The Center for Native American Youth created the Champions for Change (CFC) program as a youth leadership initiative that highlights positive stories from Indian Country and develops young Native leaders through experience-based learning. In visits to tribal and urban Indian communities, CNAY listens to and learns from young Native Americans about youth priorities, challenges, and successes. We continue to hear from and about inspirational Native youth who are taking the lead in tackling community challenges and inspiring entire communities. The CFC program, inspired by a 2011 White House initiative, is a way to recognize and encourage those youth-led efforts! Read more to learn about the CFC program, the role of a Champion, and how Champions stay engaged with CNAY. Check out the CFC Toolkit to start a Champions for Change program in your own community, or our CFC Two Pagers for quick information about each class.
About the CFC Program: Each year, CNAY selects five inspirational Native youth (ages 14-22 years old) to join the CFC leadership network. Applicants who are not selected are recognized as CNAY Youth Ambassadors and are invited to stay engaged with CNAY’s work and the Gen-I Network.
What is a Champion? Champions are Native youth who initiate programs, events, or other efforts that are improving the lives of fellow youth in Indian Country.
What is the role of a Champion? Champions enter a close working relationship with CNAY that begins with a series of recognition events in Washington DC in the spring. This national recognition provides an initial platform for Champions to amplify their leadership stories and benefit from a variety of resources that enhance their advocacy skills.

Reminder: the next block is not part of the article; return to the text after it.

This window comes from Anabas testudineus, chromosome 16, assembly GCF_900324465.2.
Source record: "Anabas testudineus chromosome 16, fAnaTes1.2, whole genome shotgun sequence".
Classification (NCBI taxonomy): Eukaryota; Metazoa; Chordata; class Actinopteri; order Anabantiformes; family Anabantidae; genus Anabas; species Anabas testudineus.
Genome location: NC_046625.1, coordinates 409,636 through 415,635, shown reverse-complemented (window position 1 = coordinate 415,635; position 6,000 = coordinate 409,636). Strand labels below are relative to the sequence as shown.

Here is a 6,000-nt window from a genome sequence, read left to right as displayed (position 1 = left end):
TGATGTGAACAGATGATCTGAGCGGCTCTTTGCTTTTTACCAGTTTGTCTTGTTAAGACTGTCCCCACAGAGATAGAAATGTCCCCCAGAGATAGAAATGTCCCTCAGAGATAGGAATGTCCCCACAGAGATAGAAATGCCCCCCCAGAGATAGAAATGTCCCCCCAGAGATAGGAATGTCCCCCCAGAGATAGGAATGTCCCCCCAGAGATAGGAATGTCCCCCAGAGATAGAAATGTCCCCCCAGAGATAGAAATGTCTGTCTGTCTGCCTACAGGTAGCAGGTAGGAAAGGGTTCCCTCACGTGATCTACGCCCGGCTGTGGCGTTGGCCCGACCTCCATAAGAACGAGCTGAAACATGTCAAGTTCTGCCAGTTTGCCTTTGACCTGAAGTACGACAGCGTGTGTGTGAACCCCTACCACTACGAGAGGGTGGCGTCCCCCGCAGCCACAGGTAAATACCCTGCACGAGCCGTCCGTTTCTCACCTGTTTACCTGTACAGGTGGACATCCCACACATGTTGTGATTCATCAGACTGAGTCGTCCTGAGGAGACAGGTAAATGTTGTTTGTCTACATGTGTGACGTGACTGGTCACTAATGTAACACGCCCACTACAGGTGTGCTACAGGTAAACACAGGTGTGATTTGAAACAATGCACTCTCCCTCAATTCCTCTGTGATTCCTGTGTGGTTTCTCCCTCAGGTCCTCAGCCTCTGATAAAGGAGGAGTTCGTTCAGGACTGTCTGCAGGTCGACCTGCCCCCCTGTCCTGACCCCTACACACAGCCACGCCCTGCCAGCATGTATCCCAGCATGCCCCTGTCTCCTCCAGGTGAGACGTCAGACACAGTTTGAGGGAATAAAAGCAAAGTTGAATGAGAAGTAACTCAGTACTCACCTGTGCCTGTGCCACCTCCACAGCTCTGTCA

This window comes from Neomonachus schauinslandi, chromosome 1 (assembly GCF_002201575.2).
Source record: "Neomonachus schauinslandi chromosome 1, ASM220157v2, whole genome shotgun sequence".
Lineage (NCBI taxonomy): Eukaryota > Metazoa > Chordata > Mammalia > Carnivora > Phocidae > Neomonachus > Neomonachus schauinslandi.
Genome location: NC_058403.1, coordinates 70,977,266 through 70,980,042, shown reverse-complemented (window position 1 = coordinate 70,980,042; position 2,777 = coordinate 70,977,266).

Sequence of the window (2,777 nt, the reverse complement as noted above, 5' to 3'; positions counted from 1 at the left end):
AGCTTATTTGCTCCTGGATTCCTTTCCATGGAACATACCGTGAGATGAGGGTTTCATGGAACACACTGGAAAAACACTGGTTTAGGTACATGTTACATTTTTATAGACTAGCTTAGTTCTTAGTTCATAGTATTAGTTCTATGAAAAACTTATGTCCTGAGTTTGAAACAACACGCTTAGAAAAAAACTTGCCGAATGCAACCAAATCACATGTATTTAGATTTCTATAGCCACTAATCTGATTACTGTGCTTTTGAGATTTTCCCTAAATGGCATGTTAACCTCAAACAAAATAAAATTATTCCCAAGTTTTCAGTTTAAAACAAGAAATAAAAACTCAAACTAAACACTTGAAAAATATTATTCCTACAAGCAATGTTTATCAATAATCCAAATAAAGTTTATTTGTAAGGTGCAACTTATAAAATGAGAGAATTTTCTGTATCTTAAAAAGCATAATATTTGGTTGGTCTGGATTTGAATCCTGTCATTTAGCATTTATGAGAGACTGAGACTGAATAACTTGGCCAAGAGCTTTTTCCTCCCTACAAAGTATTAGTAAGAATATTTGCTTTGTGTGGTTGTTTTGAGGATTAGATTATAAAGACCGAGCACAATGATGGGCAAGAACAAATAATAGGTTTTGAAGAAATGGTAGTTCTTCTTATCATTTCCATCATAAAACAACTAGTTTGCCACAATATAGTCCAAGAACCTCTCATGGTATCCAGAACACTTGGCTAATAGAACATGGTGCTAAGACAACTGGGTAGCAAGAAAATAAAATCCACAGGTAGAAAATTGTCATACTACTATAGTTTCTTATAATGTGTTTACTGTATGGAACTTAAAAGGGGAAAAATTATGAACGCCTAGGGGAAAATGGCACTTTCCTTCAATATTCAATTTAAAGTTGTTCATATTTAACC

What happens after the event in DC? Beyond national recognition events, Champions remain engaged with CNAY through a one-year term on CNAY’s Youth Advisory Board, and take advantage of ongoing opportunities to contribute to the national dialogue on critical issues affecting youth in Indian Country.
For example, CNAY Youth Advisory Board Members:
Participate in bi-monthly video conference meetings to stay engaged in CNAY’s work and build leadership skills;
Serve as young community experts and are invited to provide their perspectives at and participate in conferences, webinars, meetings, and other speaking engagements;
Lead by example by serving as a positive role model for their peers; and
Act as a community liaison to share information about resources and youth opportunities with their communities and peers.
Champions for Change Toolkit:Interested in creating your own Champions for Change initiative in your community? The 2013 Champions developed a Champions for Change toolkit to encourage local tribal and urban Indian communities to recognize and celebrate Native youth leaders across the nation. Check it out and get started today!
Champions for Change Two Pagers: Check out our CFC Two-Pagers for quick information on each of the four classes of Champions for Change.
2013 Champions for Change
2014 Champions for Change
2015 Champions for Change
2016 Champions for Change
The Center for Native American Youth
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